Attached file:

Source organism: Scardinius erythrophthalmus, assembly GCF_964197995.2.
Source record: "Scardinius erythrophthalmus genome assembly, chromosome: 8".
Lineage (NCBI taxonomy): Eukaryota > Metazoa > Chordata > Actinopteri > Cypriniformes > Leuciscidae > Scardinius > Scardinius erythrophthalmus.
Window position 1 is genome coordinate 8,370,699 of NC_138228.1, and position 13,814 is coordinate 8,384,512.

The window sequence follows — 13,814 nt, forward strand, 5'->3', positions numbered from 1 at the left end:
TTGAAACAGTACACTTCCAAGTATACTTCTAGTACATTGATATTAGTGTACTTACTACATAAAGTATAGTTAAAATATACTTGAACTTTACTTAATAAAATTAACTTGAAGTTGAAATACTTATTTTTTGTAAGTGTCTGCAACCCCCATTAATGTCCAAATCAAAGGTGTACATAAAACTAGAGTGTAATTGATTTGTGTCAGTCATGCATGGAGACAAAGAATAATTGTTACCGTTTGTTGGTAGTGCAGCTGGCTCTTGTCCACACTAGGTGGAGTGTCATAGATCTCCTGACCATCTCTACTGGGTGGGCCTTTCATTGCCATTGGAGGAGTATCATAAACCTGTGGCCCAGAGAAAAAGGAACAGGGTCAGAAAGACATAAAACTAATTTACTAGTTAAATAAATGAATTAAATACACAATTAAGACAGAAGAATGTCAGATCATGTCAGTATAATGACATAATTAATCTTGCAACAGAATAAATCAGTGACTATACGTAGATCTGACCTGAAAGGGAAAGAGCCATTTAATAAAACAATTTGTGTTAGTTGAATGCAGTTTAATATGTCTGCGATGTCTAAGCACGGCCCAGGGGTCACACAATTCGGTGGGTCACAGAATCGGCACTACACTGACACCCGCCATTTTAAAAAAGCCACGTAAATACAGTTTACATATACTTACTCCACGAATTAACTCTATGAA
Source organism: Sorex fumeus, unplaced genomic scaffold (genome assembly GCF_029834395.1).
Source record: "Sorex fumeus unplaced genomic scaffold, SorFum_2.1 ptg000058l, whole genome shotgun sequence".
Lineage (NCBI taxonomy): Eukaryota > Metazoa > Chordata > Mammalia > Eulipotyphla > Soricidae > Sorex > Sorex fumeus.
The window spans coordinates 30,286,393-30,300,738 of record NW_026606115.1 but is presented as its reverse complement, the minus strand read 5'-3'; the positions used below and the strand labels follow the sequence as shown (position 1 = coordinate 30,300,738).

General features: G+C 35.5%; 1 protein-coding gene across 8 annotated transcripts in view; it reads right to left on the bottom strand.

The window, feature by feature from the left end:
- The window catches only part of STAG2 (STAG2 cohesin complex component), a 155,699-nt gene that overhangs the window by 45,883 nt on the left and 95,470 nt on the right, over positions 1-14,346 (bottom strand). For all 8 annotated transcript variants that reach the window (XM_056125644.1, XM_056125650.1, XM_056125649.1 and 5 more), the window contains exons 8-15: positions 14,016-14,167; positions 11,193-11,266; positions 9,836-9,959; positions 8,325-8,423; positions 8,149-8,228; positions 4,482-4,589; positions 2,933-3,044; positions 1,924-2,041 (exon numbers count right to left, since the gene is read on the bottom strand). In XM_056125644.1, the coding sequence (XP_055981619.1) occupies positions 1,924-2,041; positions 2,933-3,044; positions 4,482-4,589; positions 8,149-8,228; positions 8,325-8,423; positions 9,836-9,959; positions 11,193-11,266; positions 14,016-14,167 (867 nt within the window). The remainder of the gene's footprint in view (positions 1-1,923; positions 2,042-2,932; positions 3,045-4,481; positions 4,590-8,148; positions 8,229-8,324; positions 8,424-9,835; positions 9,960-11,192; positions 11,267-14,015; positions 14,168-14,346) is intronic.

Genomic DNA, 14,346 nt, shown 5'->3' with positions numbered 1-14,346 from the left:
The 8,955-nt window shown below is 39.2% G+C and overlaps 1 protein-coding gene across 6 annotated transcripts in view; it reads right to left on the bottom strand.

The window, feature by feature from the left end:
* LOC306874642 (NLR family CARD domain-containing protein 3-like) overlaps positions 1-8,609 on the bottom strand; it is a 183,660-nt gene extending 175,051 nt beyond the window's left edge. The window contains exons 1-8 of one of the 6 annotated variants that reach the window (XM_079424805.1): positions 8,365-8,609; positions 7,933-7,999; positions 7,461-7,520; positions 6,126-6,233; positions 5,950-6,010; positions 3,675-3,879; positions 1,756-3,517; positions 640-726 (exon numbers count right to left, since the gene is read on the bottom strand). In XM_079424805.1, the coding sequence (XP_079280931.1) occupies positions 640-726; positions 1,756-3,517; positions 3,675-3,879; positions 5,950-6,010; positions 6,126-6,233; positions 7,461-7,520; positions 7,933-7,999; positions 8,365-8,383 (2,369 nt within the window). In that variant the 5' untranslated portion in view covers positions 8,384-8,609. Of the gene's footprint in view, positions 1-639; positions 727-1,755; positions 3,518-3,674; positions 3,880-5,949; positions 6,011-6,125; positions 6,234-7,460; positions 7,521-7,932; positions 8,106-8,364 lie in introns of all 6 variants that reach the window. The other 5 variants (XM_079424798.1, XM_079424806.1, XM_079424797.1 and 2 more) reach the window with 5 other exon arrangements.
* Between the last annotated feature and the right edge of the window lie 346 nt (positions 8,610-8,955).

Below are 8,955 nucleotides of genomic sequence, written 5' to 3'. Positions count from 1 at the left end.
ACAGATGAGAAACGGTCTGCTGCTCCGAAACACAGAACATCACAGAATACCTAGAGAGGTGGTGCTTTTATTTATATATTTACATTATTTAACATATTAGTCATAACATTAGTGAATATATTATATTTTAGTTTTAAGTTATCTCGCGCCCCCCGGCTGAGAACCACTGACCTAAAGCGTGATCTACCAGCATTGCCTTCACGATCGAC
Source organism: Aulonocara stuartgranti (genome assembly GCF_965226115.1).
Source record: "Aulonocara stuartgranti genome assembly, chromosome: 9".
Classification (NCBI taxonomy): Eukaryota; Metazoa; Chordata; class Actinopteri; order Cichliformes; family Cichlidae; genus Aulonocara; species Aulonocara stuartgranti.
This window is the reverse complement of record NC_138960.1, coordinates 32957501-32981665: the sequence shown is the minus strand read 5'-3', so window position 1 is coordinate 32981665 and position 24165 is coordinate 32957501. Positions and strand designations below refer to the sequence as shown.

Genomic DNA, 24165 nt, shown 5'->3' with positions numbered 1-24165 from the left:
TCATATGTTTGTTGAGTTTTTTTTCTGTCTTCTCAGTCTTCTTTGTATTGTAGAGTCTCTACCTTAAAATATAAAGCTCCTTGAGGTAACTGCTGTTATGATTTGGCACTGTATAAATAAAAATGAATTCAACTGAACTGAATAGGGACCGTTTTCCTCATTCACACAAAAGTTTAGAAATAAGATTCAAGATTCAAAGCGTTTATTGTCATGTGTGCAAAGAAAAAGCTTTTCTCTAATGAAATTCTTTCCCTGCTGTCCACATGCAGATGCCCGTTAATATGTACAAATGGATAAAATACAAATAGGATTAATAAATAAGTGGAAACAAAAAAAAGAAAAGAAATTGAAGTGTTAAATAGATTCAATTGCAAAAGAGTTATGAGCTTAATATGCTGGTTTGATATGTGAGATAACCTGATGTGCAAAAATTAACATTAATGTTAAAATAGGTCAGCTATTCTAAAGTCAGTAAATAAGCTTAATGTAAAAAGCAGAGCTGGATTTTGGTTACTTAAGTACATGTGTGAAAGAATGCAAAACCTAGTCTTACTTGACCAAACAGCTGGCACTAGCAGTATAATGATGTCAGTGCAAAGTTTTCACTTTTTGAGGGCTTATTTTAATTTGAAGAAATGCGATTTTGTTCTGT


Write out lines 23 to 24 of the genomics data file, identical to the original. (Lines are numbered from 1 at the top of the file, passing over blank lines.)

Classification (NCBI taxonomy): Eukaryota; Metazoa; Chordata; class Actinopteri; order Cichliformes; family Cichlidae; genus Aulonocara; species Aulonocara stuartgranti.
This window is the reverse complement of record NC_138960.1, coordinates 32957501-32981665: the sequence shown is the minus strand read 5'-3', so window position 1 is coordinate 32981665 and position 24165 is coordinate 32957501. Positions and strand designations below refer to the sequence as shown.